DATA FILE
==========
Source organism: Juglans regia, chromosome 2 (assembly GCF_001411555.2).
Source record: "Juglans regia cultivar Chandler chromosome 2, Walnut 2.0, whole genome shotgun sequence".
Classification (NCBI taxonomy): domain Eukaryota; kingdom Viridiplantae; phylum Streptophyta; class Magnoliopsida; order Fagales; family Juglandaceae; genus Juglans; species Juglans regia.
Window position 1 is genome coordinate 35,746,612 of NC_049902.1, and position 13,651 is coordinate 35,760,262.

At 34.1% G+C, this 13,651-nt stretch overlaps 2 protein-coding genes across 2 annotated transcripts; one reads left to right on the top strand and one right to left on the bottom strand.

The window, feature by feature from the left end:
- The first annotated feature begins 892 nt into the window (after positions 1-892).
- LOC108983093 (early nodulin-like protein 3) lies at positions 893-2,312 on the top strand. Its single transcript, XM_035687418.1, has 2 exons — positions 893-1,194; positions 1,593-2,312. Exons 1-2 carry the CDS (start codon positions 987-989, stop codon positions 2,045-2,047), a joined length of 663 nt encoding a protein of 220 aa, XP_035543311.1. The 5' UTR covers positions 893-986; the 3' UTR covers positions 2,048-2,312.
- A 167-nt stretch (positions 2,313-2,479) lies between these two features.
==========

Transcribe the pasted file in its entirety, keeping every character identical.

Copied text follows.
Source organism: Juglans regia, chromosome 2 (assembly GCF_001411555.2).
Source record: "Juglans regia cultivar Chandler chromosome 2, Walnut 2.0, whole genome shotgun sequence".
Classification (NCBI taxonomy): domain Eukaryota; kingdom Viridiplantae; phylum Streptophyta; class Magnoliopsida; order Fagales; family Juglandaceae; genus Juglans; species Juglans regia.
Window position 1 is genome coordinate 35,746,612 of NC_049902.1, and position 13,651 is coordinate 35,760,262.

At 34.1% G+C, this 13,651-nt stretch overlaps 2 protein-coding genes across 2 annotated transcripts; one reads left to right on the top strand and one right to left on the bottom strand.

The window, feature by feature from the left end:
- The first annotated feature begins 892 nt into the window (after positions 1-892).
- LOC108983093 (early nodulin-like protein 3) lies at positions 893-2,312 on the top strand. Its single transcript, XM_035687418.1, has 2 exons — positions 893-1,194; positions 1,593-2,312. Exons 1-2 carry the CDS (start codon positions 987-989, stop codon positions 2,045-2,047), a joined length of 663 nt encoding a protein of 220 aa, XP_035543311.1. The 5' UTR covers positions 893-986; the 3' UTR covers positions 2,048-2,312.
- A 167-nt stretch (positions 2,313-2,479) lies between these two features.